RailBridge Cellars & Co.
Sacramento, CA 95814
Railbridge Cellars & Co. tastes like an identity crisis.
Occupying the ground floor of the stately Elks Tower, the 3-month-old restaurant exudes sophistication. Your feet grace Carrara marble from Italy. Framed works of vintage art double as lessons in local history. Art deco light fixtures complete the time travel effect.
Then, you notice those very light fixtures feature logos of the Sacramento Kings and Sacramento State University, and the place suddenly reeks of too much civic pride. And while, yes, the massive windows make the restaurant feel spacious, they also look out onto the Elks Tower’s underground event space. It’s effectively free advertising for its operator Alexis Ventures, which happens to also own Railbridge Cellars & Co., as well as the winery Railbridge Cellars and its Elks Tower penthouse tasting room.
Regardless, the aesthetics stun when you don’t look too closely. There’s also a menu devoted to martinis and Manhattans, and a single lamb rib for $14. That suggests destination-level ambition. Yet, the restaurant is closed on the weekends and ceases dinner service at 8 p.m. most nights. Much of the day features counter-service, with speedy breakfast items and a focus on sandwiches at lunch.
RailBridge tries to be too many things at once, and it shows in the food.
After I sampled from the happy hour menu, I vowed to never make that mistake again. One evening, a rotating trio of duck ($14) featured seared—and cold—foie gras, duck with hoisin and Napa cabbage, and duck with grits. Across the board, the execution stumbled, but the cold, mealy, mushy grits hid the most unpleasant surprise: bones.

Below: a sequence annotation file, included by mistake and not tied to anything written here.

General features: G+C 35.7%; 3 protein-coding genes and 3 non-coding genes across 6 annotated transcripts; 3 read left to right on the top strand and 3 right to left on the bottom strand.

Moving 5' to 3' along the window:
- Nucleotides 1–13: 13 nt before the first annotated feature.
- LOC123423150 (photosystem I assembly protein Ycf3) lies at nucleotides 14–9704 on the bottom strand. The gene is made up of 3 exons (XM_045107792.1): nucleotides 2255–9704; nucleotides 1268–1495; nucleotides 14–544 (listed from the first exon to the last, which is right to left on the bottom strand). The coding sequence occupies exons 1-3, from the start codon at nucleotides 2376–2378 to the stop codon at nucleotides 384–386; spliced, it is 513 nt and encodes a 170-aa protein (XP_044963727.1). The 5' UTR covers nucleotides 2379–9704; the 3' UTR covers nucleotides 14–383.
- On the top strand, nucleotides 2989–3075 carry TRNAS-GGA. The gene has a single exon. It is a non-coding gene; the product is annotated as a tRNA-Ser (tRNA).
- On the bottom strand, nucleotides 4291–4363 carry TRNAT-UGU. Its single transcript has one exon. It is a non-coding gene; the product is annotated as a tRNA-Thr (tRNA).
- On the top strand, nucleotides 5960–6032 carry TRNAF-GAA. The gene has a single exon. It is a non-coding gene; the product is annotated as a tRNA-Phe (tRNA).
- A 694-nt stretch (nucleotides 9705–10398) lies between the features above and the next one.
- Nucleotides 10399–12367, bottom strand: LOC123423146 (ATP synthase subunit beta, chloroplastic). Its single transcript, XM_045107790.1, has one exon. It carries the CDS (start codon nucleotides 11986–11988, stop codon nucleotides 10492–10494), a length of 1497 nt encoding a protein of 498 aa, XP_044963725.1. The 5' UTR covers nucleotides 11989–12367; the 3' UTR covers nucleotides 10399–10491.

A forgivable mistake? Perhaps. Not the risotto ($9), though. A tall mound of rice—already a sign of failure—arrived hard and undercooked. A pool of liquid that should have been absorbed, but wasn’t, sat below. A bland, textural nightmare.
Most shocking were the tall, slender stalks of wild mushrooms ($12), which felt like rubber and tasted like nothing. Many rounds of salt later, they stubbornly refused to release any flavor.
The dinner entree of seared salmon ($18) fared slightly better. The fish was nearly not overcooked. It perched above the tiniest portion of summer squash and pappardelle, all drowned in olive oil. As this was all I ordered one night, I required a second dinner at home.
I had higher hopes for RailBridge’s sandwiches, since the place is regularly packed at lunch. The Levine ($12), in particular, gets hype for its use of Brent’s Deli pastrami from Los Angeles. The pastrami earns its delicious reputation. Too bad everything RailBridge was responsible for—the rye, mustard, slaw and fries—cried mediocrity.
The nicoise sandwich ($14) offered a fun idea, but poor execution. The salt bomb of olive tapenade completely overpowered the seared ahi tuna, boiled egg and pickled green beans. A jalapeno-cilantro sauce provided a nice kick to the rock shrimp tacos ($10)—too bad the tortillas felt so stale, like chomping down on a paperback novella.
Clearly, a lot of thought went into RailBridge’s look. Now, it’s time for the food to receive equal attention—its historic home deserves better.